Ironically, compliance suffers because ACTs are so effective—they act so quickly that many patients don't bother to finish
the three-day treatment course because they feel better. "With SP, it was one drug in one pill in one shop, over and out,"
says Marcel Tanner, director of the Swiss Tropical Institute. "A three-day combination is a difficult conceptual sell in any
The Global-Warming Link
But when patients don't comply, resistance is sure to follow. Scientists from the Pasteur Institute Network recently documented
resistance to artemisinin in Senegal and in French Guiana.
"Allowing ACTs more or less wanton use in the most peripheral areas is dangerous in the long run," says Ronald Waldman, a
professor of clinical population and family health for Columbia's Mailman School of Public Health. "In the countries where
I've worked, they don't want community-level health workers to use ACTs. That means everyone suspected of malaria is referred
to a health facility, which in some cases, is just not feasible."
However, efforts to get subsidized malaria treatments distributed in the community—rather than just in public hospitals—are
accelerating. Last year, WHO backed use of ACTs in home-based management of malaria. Meantime, public health experts are exploring
new approaches to responsible access. For example, WHO is partly funding a pilot project in 39 villages in Burkina Faso that
provides subsidized Coartem. Volunteers are trained to manage sales and administration of the drug, and the surrounding area
will be monitored for resistant strains.
The Need for New Treatments and Big Pharma
Several new drugs emerging from the pipeline will add to the ACT stockpile. This spring, the Drugs for Neglected Diseases
Institute (DNDi), a drug development nonprofit, will launch two fixed-dose ACTs, artesunate/amodiaquine (AS/AQ) and artesunate/mefloquine
(AS/MQ), says Robert Sebbag, vice president, access to medicine, Sanofi-Aventis, which partners with DNDi on AS/AQ. (See "Many
Possibilities, Few Certainties".)
Developing new malaria drugs shouldn't be hard, at least in theory, according to MMV's Hentschel. While the disease lacks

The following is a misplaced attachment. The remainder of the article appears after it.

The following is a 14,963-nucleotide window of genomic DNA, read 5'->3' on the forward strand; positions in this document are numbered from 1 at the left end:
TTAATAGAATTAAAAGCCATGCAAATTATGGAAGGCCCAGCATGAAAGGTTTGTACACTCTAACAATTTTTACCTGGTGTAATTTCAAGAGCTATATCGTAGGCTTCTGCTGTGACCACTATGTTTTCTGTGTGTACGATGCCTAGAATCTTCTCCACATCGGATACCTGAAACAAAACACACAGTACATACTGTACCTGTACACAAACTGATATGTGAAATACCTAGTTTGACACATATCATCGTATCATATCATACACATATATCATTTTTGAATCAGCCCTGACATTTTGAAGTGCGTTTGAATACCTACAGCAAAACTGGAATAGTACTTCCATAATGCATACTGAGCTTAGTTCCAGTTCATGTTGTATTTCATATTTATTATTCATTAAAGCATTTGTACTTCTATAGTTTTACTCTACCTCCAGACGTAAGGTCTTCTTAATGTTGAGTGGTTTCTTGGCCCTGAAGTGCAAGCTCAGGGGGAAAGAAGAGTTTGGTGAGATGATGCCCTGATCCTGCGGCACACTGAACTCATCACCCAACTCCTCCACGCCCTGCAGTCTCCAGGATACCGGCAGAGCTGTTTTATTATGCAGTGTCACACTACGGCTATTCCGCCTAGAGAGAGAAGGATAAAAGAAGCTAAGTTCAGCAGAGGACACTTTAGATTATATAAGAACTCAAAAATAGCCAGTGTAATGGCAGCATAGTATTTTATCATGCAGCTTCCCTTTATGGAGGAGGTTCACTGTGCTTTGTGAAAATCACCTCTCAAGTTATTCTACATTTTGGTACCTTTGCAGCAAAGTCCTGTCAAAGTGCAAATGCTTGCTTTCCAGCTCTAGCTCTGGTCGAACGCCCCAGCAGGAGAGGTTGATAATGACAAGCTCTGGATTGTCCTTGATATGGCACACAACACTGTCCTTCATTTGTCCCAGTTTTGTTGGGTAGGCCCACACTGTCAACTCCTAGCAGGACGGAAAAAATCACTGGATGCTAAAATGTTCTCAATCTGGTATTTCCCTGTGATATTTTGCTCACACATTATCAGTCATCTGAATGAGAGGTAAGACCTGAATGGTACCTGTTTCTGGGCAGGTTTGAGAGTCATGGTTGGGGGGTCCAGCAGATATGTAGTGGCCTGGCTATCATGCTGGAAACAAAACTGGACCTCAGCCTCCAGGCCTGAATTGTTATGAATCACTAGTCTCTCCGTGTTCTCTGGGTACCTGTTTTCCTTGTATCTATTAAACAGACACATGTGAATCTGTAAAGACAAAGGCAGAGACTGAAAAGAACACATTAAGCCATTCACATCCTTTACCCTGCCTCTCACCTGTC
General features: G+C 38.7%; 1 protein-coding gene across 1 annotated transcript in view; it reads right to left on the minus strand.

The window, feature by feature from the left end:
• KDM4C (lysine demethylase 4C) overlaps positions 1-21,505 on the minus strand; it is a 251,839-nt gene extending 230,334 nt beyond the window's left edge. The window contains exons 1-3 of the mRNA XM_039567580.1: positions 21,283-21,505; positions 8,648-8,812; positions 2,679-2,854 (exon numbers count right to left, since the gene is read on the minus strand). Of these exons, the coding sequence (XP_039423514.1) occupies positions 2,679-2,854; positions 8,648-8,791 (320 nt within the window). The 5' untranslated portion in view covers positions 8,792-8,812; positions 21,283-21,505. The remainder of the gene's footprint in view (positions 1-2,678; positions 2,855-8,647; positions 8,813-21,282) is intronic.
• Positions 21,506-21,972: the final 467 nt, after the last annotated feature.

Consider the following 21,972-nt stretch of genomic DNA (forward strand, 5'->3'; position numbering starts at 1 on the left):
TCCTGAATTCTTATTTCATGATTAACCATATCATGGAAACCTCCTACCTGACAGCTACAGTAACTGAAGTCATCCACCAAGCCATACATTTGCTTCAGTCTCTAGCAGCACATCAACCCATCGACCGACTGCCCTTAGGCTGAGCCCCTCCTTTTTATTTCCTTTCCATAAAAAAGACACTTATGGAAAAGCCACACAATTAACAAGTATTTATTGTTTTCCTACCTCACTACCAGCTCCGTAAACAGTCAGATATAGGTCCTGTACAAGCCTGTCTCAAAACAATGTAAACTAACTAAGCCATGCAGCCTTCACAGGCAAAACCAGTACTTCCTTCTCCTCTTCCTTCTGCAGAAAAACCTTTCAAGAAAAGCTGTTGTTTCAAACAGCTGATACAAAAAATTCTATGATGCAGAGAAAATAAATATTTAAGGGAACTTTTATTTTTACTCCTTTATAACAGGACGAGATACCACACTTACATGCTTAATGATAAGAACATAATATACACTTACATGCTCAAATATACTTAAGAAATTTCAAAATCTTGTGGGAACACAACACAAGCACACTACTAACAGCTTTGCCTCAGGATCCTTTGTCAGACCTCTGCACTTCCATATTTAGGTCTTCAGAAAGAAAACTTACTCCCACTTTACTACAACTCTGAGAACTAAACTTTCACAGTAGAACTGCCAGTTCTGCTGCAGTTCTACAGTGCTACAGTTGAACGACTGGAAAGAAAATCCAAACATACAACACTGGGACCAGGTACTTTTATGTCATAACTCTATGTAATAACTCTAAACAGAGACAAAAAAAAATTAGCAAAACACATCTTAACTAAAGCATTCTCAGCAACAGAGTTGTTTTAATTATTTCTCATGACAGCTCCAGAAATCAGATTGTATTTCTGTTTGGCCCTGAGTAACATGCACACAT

the market luster that drives pharma to develop most drugs, he says, it does have other things going for it. Current treatments
already exist, as does extensive knowledge about the parasite. There are also good, predictive animal models and the ability
to run small, comparatively cheap clinical trials. Finally, compared with TB and HIV, fewer drugs are needed to create an
effective combo therapy.
"Still," says Hentschel, "easier does not mean easy." Case in point: Researchers were dealt a major blow over the recent failure
of Ranbaxy and MMV's Phase II compound RBx11160, intended to be the first synthetic antimalarial—which would have been quick
and easy to produce. Right now, while other non-ACTs are in the works, it's far from clear what the next "type" of drug will
be, or when it will come to the market. "Although there are a lot of promising research projects in the early discovery phases,"
says Tanner, who assisted in the biological screening of RBX1160, "we have no projects in the preclinical development that
That's why it's so important for groups like MMV to extend their reach into pharma companies. According to the Malaria R&D
Alliance, $323 million was invested in malaria R&D in 2004 (the most recent year for which numbers are available). Of that,
industry kicked in only 12 percent.
MMV is accelerating its partnership efforts. One of the newest is a partnership with the Novartis Institute for Tropical Diseases
(NITD). Effective this January, NITD will include malaria in its research portfolio. Originally, says Paul Herrling, MMV and
the Wellcome Trust had approached Novartis, offering to pay for half of a new basic research program in malaria.
"We had to say no," says Herrling. "The dengue and TB program had grown, and we had to dedicate our resources there."